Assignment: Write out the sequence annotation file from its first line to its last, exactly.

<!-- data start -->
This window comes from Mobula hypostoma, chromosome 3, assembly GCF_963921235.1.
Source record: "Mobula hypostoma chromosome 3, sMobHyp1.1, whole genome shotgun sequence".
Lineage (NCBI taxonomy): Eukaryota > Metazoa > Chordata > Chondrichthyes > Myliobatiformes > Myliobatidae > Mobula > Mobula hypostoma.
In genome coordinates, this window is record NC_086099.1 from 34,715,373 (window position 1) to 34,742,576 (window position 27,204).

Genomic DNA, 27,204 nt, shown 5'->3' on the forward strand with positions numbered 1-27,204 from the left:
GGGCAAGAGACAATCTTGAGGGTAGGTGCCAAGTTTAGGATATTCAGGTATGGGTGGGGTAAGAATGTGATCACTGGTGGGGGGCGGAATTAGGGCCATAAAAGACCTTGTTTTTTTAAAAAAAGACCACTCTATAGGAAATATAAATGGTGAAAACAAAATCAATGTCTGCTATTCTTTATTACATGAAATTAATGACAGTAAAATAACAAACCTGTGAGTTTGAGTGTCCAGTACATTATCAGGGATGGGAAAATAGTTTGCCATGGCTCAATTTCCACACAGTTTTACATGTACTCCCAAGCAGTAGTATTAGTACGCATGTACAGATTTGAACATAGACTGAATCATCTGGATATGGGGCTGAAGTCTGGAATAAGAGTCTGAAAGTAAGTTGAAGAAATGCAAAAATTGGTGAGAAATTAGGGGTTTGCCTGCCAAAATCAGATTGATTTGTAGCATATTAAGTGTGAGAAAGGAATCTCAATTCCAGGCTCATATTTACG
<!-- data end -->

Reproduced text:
This window comes from Mobula hypostoma, chromosome 3, assembly GCF_963921235.1.
Source record: "Mobula hypostoma chromosome 3, sMobHyp1.1, whole genome shotgun sequence".
Lineage (NCBI taxonomy): Eukaryota > Metazoa > Chordata > Chondrichthyes > Myliobatiformes > Myliobatidae > Mobula > Mobula hypostoma.
In genome coordinates, this window is record NC_086099.1 from 34,715,373 (window position 1) to 34,742,576 (window position 27,204).

Genomic DNA, 27,204 nt, shown 5'->3' on the forward strand with positions numbered 1-27,204 from the left:
GGGCAAGAGACAATCTTGAGGGTAGGTGCCAAGTTTAGGATATTCAGGTATGGGTGGGGTAAGAATGTGATCACTGGTGGGGGGCGGAATTAGGGCCATAAAAGACCTTGTTTTTTTAAAAAAAGACCACTCTATAGGAAATATAAATGGTGAAAACAAAATCAATGTCTGCTATTCTTTATTACATGAAATTAATGACAGTAAAATAACAAACCTGTGAGTTTGAGTGTCCAGTACATTATCAGGGATGGGAAAATAGTTTGCCATGGCTCAATTTCCACACAGTTTTACATGTACTCCCAAGCAGTAGTATTAGTACGCATGTACAGATTTGAACATAGACTGAATCATCTGGATATGGGGCTGAAGTCTGGAATAAGAGTCTGAAAGTAAGTTGAAGAAATGCAAAAATTGGTGAGAAATTAGGGGTTTGCCTGCCAAAATCAGATTGATTTGTAGCATATTAAGTGTGAGAAAGGAATCTCAATTCCAGGCTCATATTTACG